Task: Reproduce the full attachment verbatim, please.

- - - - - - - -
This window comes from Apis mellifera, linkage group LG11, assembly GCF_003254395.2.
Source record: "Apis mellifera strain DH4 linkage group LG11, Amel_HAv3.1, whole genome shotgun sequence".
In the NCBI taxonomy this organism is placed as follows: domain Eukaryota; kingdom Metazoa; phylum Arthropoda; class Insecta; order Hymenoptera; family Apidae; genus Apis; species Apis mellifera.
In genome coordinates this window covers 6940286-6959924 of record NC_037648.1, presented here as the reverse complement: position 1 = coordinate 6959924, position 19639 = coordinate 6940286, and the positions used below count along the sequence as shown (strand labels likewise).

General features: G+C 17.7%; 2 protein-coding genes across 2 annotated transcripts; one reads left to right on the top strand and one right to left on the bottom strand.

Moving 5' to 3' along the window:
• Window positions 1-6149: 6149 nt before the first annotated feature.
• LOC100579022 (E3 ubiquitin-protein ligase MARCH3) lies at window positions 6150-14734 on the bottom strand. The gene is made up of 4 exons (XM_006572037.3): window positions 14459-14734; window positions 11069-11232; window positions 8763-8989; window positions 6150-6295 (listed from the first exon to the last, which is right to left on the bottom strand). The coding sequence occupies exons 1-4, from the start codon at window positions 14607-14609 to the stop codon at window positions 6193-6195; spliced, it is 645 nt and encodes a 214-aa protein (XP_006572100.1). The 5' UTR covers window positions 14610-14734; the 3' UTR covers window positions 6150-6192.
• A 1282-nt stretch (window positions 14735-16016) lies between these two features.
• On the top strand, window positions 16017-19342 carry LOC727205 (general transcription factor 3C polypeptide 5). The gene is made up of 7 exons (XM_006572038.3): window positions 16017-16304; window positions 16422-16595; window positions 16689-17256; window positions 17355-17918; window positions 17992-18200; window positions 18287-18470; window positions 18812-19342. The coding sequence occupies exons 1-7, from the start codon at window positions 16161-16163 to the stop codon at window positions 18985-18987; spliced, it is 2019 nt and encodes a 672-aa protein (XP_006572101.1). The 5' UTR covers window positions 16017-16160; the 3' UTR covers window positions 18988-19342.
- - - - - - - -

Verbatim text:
This window comes from Apis mellifera, linkage group LG11, assembly GCF_003254395.2.
Source record: "Apis mellifera strain DH4 linkage group LG11, Amel_HAv3.1, whole genome shotgun sequence".
In the NCBI taxonomy this organism is placed as follows: domain Eukaryota; kingdom Metazoa; phylum Arthropoda; class Insecta; order Hymenoptera; family Apidae; genus Apis; species Apis mellifera.
In genome coordinates this window covers 6940286-6959924 of record NC_037648.1, presented here as the reverse complement: position 1 = coordinate 6959924, position 19639 = coordinate 6940286, and the positions used below count along the sequence as shown (strand labels likewise).

General features: G+C 17.7%; 2 protein-coding genes across 2 annotated transcripts; one reads left to right on the top strand and one right to left on the bottom strand.

Moving 5' to 3' along the window:
• Window positions 1-6149: 6149 nt before the first annotated feature.
• LOC100579022 (E3 ubiquitin-protein ligase MARCH3) lies at window positions 6150-14734 on the bottom strand. The gene is made up of 4 exons (XM_006572037.3): window positions 14459-14734; window positions 11069-11232; window positions 8763-8989; window positions 6150-6295 (listed from the first exon to the last, which is right to left on the bottom strand). The coding sequence occupies exons 1-4, from the start codon at window positions 14607-14609 to the stop codon at window positions 6193-6195; spliced, it is 645 nt and encodes a 214-aa protein (XP_006572100.1). The 5' UTR covers window positions 14610-14734; the 3' UTR covers window positions 6150-6192.
• A 1282-nt stretch (window positions 14735-16016) lies between these two features.
• On the top strand, window positions 16017-19342 carry LOC727205 (general transcription factor 3C polypeptide 5). The gene is made up of 7 exons (XM_006572038.3): window positions 16017-16304; window positions 16422-16595; window positions 16689-17256; window positions 17355-17918; window positions 17992-18200; window positions 18287-18470; window positions 18812-19342. The coding sequence occupies exons 1-7, from the start codon at window positions 16161-16163 to the stop codon at window positions 18985-18987; spliced, it is 2019 nt and encodes a 672-aa protein (XP_006572101.1). The 5' UTR covers window positions 16017-16160; the 3' UTR covers window positions 18988-19342.